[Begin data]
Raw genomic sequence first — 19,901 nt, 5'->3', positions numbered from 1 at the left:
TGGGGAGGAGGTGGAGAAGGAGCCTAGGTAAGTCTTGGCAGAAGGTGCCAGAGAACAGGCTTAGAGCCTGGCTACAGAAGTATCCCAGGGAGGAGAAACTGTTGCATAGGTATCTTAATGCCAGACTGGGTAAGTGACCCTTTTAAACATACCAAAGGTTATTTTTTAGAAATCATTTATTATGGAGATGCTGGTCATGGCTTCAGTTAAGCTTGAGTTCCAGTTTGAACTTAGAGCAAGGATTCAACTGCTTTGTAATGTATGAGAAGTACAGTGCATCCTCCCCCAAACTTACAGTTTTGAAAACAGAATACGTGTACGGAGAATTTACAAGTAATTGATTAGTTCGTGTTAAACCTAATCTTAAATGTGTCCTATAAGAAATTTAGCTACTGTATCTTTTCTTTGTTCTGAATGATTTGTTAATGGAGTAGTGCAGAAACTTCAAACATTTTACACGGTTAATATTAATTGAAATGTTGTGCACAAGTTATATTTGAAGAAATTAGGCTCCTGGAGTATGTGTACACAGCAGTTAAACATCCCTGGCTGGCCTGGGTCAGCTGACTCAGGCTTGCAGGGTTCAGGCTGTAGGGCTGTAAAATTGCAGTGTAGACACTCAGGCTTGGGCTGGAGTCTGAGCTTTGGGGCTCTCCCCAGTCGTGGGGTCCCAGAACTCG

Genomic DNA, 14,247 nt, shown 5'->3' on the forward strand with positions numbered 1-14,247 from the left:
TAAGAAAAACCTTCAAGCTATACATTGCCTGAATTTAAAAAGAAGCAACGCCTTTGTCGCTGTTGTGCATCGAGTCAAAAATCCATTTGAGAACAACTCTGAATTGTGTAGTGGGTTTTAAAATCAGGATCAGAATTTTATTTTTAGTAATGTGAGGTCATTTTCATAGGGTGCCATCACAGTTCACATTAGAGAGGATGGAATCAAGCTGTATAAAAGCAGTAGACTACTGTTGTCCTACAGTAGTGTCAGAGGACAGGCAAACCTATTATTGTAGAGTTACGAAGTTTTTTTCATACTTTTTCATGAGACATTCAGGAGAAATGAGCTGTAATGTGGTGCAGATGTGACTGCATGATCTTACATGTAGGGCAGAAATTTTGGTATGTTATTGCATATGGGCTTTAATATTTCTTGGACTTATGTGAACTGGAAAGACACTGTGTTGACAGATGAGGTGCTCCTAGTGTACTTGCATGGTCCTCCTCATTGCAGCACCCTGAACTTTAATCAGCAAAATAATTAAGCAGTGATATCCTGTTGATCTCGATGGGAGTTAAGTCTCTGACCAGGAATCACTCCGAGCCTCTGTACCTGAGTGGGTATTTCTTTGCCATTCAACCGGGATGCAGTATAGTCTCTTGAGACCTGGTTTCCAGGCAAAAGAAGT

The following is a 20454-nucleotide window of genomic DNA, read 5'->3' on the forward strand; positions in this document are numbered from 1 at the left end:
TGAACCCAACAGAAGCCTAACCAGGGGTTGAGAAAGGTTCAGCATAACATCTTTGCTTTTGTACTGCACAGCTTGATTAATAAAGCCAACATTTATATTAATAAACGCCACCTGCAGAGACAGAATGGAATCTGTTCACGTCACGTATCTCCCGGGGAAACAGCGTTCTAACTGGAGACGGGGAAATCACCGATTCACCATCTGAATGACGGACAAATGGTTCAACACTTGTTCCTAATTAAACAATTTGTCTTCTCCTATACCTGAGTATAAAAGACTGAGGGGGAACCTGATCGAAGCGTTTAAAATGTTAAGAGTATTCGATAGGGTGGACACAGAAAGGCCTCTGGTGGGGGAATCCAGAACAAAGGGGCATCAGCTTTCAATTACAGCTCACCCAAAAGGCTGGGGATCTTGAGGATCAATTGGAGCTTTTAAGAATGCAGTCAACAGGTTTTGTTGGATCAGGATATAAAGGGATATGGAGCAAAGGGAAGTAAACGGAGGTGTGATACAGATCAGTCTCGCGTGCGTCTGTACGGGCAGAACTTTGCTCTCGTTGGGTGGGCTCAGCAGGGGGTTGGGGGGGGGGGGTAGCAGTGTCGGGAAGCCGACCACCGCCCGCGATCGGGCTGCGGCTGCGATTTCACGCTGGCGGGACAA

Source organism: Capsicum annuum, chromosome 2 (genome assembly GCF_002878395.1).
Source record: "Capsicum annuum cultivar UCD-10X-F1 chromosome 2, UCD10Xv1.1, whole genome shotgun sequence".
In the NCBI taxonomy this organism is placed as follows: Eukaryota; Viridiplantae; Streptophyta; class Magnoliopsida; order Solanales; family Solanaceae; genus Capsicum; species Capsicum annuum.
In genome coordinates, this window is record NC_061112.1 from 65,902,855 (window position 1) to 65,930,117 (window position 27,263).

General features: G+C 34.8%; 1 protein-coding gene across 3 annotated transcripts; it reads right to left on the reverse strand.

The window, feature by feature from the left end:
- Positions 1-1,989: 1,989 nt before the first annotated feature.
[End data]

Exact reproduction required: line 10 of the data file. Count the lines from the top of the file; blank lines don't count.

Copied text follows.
In genome coordinates, this window is record NC_061112.1 from 65,902,855 (window position 1) to 65,930,117 (window position 27,263).